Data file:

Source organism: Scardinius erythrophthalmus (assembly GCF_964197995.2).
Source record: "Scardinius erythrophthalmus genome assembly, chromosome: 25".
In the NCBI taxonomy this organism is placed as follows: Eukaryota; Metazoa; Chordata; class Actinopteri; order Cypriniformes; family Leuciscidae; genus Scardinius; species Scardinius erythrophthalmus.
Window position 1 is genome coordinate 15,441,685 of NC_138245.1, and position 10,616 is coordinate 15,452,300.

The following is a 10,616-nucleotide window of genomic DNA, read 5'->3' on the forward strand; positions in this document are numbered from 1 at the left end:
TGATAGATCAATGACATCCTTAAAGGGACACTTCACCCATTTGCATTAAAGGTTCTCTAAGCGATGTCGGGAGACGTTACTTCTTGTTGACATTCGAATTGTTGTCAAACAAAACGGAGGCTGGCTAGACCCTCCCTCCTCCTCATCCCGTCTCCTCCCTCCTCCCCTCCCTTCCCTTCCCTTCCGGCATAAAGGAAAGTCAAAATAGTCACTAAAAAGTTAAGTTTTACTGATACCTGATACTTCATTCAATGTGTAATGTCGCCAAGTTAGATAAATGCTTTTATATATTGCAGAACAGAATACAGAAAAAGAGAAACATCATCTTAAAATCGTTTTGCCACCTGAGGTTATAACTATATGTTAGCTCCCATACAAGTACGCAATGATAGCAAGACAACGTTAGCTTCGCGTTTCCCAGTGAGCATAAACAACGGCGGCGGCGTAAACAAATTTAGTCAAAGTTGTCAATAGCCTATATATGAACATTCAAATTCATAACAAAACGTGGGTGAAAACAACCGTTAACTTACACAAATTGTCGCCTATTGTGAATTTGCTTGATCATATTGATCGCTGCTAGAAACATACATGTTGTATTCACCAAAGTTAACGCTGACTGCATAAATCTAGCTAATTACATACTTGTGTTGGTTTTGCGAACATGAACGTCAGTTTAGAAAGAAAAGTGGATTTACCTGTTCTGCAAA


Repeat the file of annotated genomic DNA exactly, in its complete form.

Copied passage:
Source organism: Scardinius erythrophthalmus (assembly GCF_964197995.2).
Source record: "Scardinius erythrophthalmus genome assembly, chromosome: 25".
In the NCBI taxonomy this organism is placed as follows: Eukaryota; Metazoa; Chordata; class Actinopteri; order Cypriniformes; family Leuciscidae; genus Scardinius; species Scardinius erythrophthalmus.
Window position 1 is genome coordinate 15,441,685 of NC_138245.1, and position 10,616 is coordinate 15,452,300.

The following is a 10,616-nucleotide window of genomic DNA, read 5'->3' on the forward strand; positions in this document are numbered from 1 at the left end:
TGATAGATCAATGACATCCTTAAAGGGACACTTCACCCATTTGCATTAAAGGTTCTCTAAGCGATGTCGGGAGACGTTACTTCTTGTTGACATTCGAATTGTTGTCAAACAAAACGGAGGCTGGCTAGACCCTCCCTCCTCCTCATCCCGTCTCCTCCCTCCTCCCCTCCCTTCCCTTCCCTTCCGGCATAAAGGAAAGTCAAAATAGTCACTAAAAAGTTAAGTTTTACTGATACCTGATACTTCATTCAATGTGTAATGTCGCCAAGTTAGATAAATGCTTTTATATATTGCAGAACAGAATACAGAAAAAGAGAAACATCATCTTAAAATCGTTTTGCCACCTGAGGTTATAACTATATGTTAGCTCCCATACAAGTACGCAATGATAGCAAGACAACGTTAGCTTCGCGTTTCCCAGTGAGCATAAACAACGGCGGCGGCGTAAACAAATTTAGTCAAAGTTGTCAATAGCCTATATATGAACATTCAAATTCATAACAAAACGTGGGTGAAAACAACCGTTAACTTACACAAATTGTCGCCTATTGTGAATTTGCTTGATCATATTGATCGCTGCTAGAAACATACATGTTGTATTCACCAAAGTTAACGCTGACTGCATAAATCTAGCTAATTACATACTTGTGTTGGTTTTGCGAACATGAACGTCAGTTTAGAAAGAAAAGTGGATTTACCTGTTCTGCAAA